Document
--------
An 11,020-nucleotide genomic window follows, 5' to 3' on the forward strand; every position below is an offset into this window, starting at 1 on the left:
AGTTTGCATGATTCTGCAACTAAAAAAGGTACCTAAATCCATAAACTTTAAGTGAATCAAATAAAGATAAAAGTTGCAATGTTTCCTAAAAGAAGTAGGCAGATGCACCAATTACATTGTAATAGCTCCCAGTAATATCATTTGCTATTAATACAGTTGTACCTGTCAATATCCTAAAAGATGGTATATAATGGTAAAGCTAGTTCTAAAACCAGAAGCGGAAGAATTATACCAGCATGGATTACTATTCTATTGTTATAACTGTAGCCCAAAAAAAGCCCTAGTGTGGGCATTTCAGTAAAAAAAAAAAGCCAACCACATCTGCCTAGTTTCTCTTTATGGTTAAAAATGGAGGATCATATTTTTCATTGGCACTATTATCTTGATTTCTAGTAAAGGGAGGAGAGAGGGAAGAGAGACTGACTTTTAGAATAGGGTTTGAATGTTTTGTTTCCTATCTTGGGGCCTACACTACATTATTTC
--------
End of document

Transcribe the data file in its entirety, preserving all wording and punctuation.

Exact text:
An 11,020-nucleotide genomic window follows, 5' to 3' on the forward strand; every position below is an offset into this window, starting at 1 on the left:
AGTTTGCATGATTCTGCAACTAAAAAAGGTACCTAAATCCATAAACTTTAAGTGAATCAAATAAAGATAAAAGTTGCAATGTTTCCTAAAAGAAGTAGGCAGATGCACCAATTACATTGTAATAGCTCCCAGTAATATCATTTGCTATTAATACAGTTGTACCTGTCAATATCCTAAAAGATGGTATATAATGGTAAAGCTAGTTCTAAAACCAGAAGCGGAAGAATTATACCAGCATGGATTACTATTCTATTGTTATAACTGTAGCCCAAAAAAAGCCCTAGTGTGGGCATTTCAGTAAAAAAAAAAAGCCAACCACATCTGCCTAGTTTCTCTTTATGGTTAAAAATGGAGGATCATATTTTTCATTGGCACTATTATCTTGATTTCTAGTAAAGGGAGGAGAGAGGGAAGAGAGACTGACTTTTAGAATAGGGTTTGAATGTTTTGTTTCCTATCTTGGGGCCTACACTACATTATTTC